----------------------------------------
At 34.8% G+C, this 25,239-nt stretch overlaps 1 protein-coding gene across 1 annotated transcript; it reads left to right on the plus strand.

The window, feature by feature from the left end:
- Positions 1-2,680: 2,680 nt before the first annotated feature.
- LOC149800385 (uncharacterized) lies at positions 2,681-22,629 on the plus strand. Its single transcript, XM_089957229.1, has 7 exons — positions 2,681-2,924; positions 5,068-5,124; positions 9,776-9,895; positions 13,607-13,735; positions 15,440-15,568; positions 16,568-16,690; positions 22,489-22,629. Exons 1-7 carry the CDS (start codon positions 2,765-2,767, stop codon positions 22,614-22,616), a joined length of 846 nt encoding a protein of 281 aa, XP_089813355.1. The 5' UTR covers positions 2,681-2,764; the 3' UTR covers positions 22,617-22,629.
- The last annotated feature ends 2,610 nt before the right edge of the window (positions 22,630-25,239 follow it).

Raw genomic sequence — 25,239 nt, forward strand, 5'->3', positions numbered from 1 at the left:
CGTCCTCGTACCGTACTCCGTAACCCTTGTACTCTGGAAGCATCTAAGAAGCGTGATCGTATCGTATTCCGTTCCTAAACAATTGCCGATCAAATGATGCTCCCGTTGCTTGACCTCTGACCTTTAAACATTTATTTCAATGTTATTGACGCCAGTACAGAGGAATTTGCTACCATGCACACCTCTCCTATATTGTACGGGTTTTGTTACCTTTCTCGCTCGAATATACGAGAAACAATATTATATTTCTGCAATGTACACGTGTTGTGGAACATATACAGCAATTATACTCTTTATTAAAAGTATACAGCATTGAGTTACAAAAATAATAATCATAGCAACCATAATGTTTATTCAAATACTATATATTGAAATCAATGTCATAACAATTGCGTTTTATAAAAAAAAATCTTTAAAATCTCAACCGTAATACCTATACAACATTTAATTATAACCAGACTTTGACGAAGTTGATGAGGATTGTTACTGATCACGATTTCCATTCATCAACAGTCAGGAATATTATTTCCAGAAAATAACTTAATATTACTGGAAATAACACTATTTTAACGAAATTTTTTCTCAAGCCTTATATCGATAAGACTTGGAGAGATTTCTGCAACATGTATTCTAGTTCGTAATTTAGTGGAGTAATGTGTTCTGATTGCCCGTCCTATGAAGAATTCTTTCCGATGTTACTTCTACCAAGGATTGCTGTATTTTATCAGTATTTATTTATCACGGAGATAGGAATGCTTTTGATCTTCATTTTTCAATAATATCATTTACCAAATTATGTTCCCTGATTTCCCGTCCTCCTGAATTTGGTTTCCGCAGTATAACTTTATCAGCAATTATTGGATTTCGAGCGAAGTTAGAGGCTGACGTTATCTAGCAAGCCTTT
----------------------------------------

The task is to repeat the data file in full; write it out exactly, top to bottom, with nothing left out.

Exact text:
At 34.8% G+C, this 25,239-nt stretch overlaps 1 protein-coding gene across 1 annotated transcript; it reads left to right on the plus strand.

The window, feature by feature from the left end:
- Positions 1-2,680: 2,680 nt before the first annotated feature.
- LOC149800385 (uncharacterized) lies at positions 2,681-22,629 on the plus strand. Its single transcript, XM_089957229.1, has 7 exons — positions 2,681-2,924; positions 5,068-5,124; positions 9,776-9,895; positions 13,607-13,735; positions 15,440-15,568; positions 16,568-16,690; positions 22,489-22,629. Exons 1-7 carry the CDS (start codon positions 2,765-2,767, stop codon positions 22,614-22,616), a joined length of 846 nt encoding a protein of 281 aa, XP_089813355.1. The 5' UTR covers positions 2,681-2,764; the 3' UTR covers positions 22,617-22,629.
- The last annotated feature ends 2,610 nt before the right edge of the window (positions 22,630-25,239 follow it).

Raw genomic sequence — 25,239 nt, forward strand, 5'->3', positions numbered from 1 at the left:
CGTCCTCGTACCGTACTCCGTAACCCTTGTACTCTGGAAGCATCTAAGAAGCGTGATCGTATCGTATTCCGTTCCTAAACAATTGCCGATCAAATGATGCTCCCGTTGCTTGACCTCTGACCTTTAAACATTTATTTCAATGTTATTGACGCCAGTACAGAGGAATTTGCTACCATGCACACCTCTCCTATATTGTACGGGTTTTGTTACCTTTCTCGCTCGAATATACGAGAAACAATATTATATTTCTGCAATGTACACGTGTTGTGGAACATATACAGCAATTATACTCTTTATTAAAAGTATACAGCATTGAGTTACAAAAATAATAATCATAGCAACCATAATGTTTATTCAAATACTATATATTGAAATCAATGTCATAACAATTGCGTTTTATAAAAAAAAATCTTTAAAATCTCAACCGTAATACCTATACAACATTTAATTATAACCAGACTTTGACGAAGTTGATGAGGATTGTTACTGATCACGATTTCCATTCATCAACAGTCAGGAATATTATTTCCAGAAAATAACTTAATATTACTGGAAATAACACTATTTTAACGAAATTTTTTCTCAAGCCTTATATCGATAAGACTTGGAGAGATTTCTGCAACATGTATTCTAGTTCGTAATTTAGTGGAGTAATGTGTTCTGATTGCCCGTCCTATGAAGAATTCTTTCCGATGTTACTTCTACCAAGGATTGCTGTATTTTATCAGTATTTATTTATCACGGAGATAGGAATGCTTTTGATCTTCATTTTTCAATAATATCATTTACCAAATTATGTTCCCTGATTTCCCGTCCTCCTGAATTTGGTTTCCGCAGTATAACTTTATCAGCAATTATTGGATTTCGAGCGAAGTTAGAGGCTGACGTTATCTAGCAAGCCTTT